• Disaster Recovery Center (DRC): The public library offers the community a DRC, whether it’s a FEMA designated DRC; a place to prepare residents for a DRC visit; a Point Of Distribution (POD) or a local neighborhood place to make sense of the disaster that has just occurred.
  • Information Hub: The community counts on the library, before and after a storm, to be a communication hub (offering copiers, phones, fax, computers, WiFi, Internet access rechargers), as well as to offer hurricane preparation and recovery information and assistance.
  • Cultural Organizations Liaison: The public library may serve as a liaison between emergency management and the community’s tourist attractions and cultural institutions.
  • Evacuee Resource: Evacuees turn to the nearest public library for safe haven, normal service, emergency information hub services and as a disaster recovery center.
  • Improvise: The community counts on the public library during a disaster to improvise and do whatever is needed as directed by emergency management and local government.

Key Issues: Many public libraries are underutilized community assets in disaster response, and the following are ways public libraries can help improve community hurricane preparedness and response:

  • Emphasize effort to aid the community: Shift public library management emphasis from an internal focus on preservation and restoration of public library facilities and collection to an external focus on how the public library, as part of a team of emergency responders, can aid in its community’s hurricane response;
  • Increase awareness:
    • Among public librarians: Encourage public library managers to better understand the roles, best practices, tools, and resources available to them as they shape their libraries’ efforts to aid their communities’ hurricane response and to aid the roles of their fellow responders, particularly emergency management, local government leadership, and other agencies;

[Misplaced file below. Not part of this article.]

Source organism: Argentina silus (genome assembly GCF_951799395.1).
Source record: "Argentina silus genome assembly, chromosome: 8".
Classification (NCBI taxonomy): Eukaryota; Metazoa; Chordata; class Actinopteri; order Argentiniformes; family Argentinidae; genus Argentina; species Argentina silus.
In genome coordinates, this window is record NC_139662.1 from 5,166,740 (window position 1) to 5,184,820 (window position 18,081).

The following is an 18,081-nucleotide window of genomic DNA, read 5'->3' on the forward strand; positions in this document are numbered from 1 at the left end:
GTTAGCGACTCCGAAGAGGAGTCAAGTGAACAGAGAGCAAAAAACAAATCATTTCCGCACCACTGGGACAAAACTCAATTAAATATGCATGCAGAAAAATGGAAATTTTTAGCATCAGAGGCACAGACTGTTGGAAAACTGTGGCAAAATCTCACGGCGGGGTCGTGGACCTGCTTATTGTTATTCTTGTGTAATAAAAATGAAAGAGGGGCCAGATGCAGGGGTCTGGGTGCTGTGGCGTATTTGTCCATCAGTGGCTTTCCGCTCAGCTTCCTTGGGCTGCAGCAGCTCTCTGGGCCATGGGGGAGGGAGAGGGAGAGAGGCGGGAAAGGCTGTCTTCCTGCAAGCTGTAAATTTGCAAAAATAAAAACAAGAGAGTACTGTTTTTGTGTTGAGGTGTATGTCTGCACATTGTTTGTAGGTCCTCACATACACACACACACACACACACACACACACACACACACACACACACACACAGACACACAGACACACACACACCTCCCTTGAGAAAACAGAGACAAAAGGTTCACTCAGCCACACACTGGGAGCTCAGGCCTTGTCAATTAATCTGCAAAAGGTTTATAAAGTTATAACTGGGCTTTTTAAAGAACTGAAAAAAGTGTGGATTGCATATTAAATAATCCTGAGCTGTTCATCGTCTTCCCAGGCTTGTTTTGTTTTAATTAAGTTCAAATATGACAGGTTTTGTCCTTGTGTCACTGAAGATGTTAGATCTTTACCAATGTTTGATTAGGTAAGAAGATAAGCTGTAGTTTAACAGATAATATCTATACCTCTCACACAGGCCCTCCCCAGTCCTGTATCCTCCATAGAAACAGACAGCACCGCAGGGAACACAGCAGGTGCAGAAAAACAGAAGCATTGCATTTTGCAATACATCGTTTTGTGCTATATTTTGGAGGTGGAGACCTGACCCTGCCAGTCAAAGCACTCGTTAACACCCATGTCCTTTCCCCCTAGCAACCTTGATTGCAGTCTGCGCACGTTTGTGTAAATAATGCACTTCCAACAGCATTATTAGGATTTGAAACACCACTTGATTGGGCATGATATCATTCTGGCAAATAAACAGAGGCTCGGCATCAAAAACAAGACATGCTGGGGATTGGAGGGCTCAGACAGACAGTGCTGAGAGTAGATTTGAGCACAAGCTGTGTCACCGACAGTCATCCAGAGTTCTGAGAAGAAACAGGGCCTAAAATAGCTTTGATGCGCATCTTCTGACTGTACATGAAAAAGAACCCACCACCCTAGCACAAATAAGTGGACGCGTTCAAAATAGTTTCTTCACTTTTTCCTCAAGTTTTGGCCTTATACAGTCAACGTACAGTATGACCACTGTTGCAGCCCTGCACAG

• Among fellow emergency responders: Educate other responders such as emergency management, local government leadership and agencies, non profits and businesses about the roles public libraries may play, as part of a team, to aid in community hurricane preparation and recovery; and
    • Among residents and evacuees: Communicate to residents what hurricane preparation and recovery services they can count on from their public library;
  • Pre-coordinate, partner, integrate: Better organize and integrate public libraries’ responsibilities as part of the team of emergency management, local government leadership, and other agencies that aids the community to respond to disasters;
  • Increase local and regional disaster planning among libraries and other cultural institutions: Prior planning and coordination of regional library response can speed restoration efforts in the wake of a disaster; and
  • Share what works (and doesn’t): Encourage hurricane experienced librarians to share what they have learned regarding individual public library hurricane best practices, tools and experiences, in such forums as the project web portal, workshops, and other means.

Next Steps:The Information Institute will continue to provide training, as well as to refine and expand the project website and its content at http://www.hurricanes.ii.fsu.edu/ through the end of the project funding period (August 6, 2010). The Institute is seeking additional funding and partnerships to continue to update and expand the web portal and to develop additional modules, with particular emphasis on modules that assist public library managers to cultivate relationships with local Emergency Operations Centers (EOCs), regional disaster recovery agencies, and other emergency management and government responders.

Contact Us: For further information, or to share experiences, please contact Charles R. McClure, PhD, Principal Investigator, at the Information Institute: cmcclure@lis.fsu.edu.